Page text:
MOSCOW – President Vladimir Putin submitted constitutional amendments Monday that empower a previously toothless advisory council as a powerful policy arbiter, setting up what could be a future role for himself as Russia's long-term paramount leader.
Short on vital details, the proposed changes shed little light on Putin's exact plans and set off another round of speculation about the future of Russia's longest serving leader since Josef Stalin.
The amendments sharply increase the role of the State Council, turning what is currently a largely decorative body into a new locus of power that will "determine the main direction of domestic and foreign policy." Not specified, however, is how the council's head will be chosen and whether the body will be subordinate to the presidency.
The council is chaired by Putin in his role as president, a position that he first took when President Boris Yeltsin resigned on New Year's Eve 1999. But Putin is barred from seeking re-election once his current term runs out in 2024. His constitutional changes, first announced in a state of the nation address last Wednesday, are widely viewed as an effort to prolong his hold on power after the end of his term.
In another development in Russia's long somnolent but suddenly fast-moving political scene, Putin on Monday removed the prosecutor general, Yuri Chaika, a central pillar of the country's capricious law enforcement system throughout his 20-year rule.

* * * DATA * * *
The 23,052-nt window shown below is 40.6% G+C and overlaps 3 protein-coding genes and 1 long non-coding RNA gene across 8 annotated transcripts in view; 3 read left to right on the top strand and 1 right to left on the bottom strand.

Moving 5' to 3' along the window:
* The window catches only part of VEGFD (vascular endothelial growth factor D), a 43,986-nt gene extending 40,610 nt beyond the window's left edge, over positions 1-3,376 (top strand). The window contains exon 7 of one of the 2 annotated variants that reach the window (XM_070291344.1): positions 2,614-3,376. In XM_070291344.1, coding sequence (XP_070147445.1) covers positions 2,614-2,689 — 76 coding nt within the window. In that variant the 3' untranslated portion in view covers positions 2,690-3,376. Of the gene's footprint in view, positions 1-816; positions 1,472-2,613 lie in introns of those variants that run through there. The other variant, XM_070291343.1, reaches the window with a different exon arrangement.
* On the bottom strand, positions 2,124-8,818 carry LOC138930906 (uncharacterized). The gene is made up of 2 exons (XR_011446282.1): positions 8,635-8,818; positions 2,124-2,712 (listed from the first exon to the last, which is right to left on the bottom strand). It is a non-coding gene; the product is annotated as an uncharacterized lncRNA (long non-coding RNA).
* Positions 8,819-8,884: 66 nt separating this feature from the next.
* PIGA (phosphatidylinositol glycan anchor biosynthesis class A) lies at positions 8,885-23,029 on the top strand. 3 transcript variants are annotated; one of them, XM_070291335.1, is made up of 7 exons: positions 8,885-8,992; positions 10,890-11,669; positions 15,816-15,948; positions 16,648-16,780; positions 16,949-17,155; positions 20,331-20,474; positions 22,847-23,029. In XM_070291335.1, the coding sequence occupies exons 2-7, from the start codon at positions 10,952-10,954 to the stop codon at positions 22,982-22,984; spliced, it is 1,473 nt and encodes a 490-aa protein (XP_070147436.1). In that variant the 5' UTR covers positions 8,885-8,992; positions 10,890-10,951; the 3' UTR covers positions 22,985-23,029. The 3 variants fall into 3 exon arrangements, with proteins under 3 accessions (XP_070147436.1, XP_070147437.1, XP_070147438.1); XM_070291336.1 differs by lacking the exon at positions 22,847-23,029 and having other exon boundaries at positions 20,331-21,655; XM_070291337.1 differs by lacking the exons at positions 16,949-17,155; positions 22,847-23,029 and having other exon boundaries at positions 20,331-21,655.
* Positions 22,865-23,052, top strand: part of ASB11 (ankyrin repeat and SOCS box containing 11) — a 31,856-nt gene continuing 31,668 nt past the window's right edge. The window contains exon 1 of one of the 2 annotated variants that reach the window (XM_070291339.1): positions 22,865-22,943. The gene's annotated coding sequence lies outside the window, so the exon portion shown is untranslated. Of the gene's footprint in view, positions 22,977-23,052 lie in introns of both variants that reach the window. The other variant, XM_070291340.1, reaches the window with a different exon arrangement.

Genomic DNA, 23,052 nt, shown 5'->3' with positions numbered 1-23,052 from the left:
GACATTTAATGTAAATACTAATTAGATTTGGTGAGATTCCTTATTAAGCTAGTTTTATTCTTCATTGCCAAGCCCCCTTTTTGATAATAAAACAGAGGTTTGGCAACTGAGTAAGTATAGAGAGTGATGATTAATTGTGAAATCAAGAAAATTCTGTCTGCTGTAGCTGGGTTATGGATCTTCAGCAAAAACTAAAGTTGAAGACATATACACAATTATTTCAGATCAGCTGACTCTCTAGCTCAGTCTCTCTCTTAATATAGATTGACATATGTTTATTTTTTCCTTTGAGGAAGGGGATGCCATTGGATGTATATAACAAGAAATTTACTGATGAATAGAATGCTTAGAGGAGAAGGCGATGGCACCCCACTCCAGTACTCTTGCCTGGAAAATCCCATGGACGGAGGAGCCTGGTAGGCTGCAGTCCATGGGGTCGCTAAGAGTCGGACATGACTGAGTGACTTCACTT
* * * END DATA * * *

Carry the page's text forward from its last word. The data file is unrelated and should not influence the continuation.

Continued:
The sudden flurry of changes has spawned a host of often contradictory theories about what Putin is up to and why he is moving so fast to reshape a political order largely unchanged for more than quarter of a century.
One theory is that, as a former KGB agent, Putin has embarked on a lightning "special operation" that, swift and unexpected, aims at subduing potential resistance by not giving time for anyone to figure out what is happening. Another unsubstantiated theory is that he could be ill and needs to move quickly before he is forced to bow out.
But, said Ivan Kurilla, a political analyst in St. Petersburg, Putin's hometown, "the most plausible explanation is that he wants to become the elder statesman who still holds power like the former Chinese leader or Nazarbayev," references to the late Chinese leader Deng Xiaoping and to Nursultan Nazarbayev of Kazakhstan.
Nazarbayav stepped down as president of that Central Asian country last year after nearly three decades. But he retained his influence by assuming the new title of "leader of the nation" and declaring himself chairman for life of a strengthened Security Council.
After Putin announced his proposed constitutional changes last week, Prime Minister Dmitry Medvedev and his entire government promptly resigned, giving Putin a free hand to reappoint ministers or name new ones. That process is expected to start this week.
Monday's removal of the prosecutor general, Chaika, indicated that the shake-up would extend beyond the Cabinet. Chaika, a former justice minister and senior prosecutor since shortly before Putin took power, is being moved to another, so far unspecified position, the Interfax news agency reported.
Taking over his powerful post as prosecutor general, roughly the equivalent of the U.S. attorney general, is Igor Krasnov, deputy head of Russia's version of the FBI.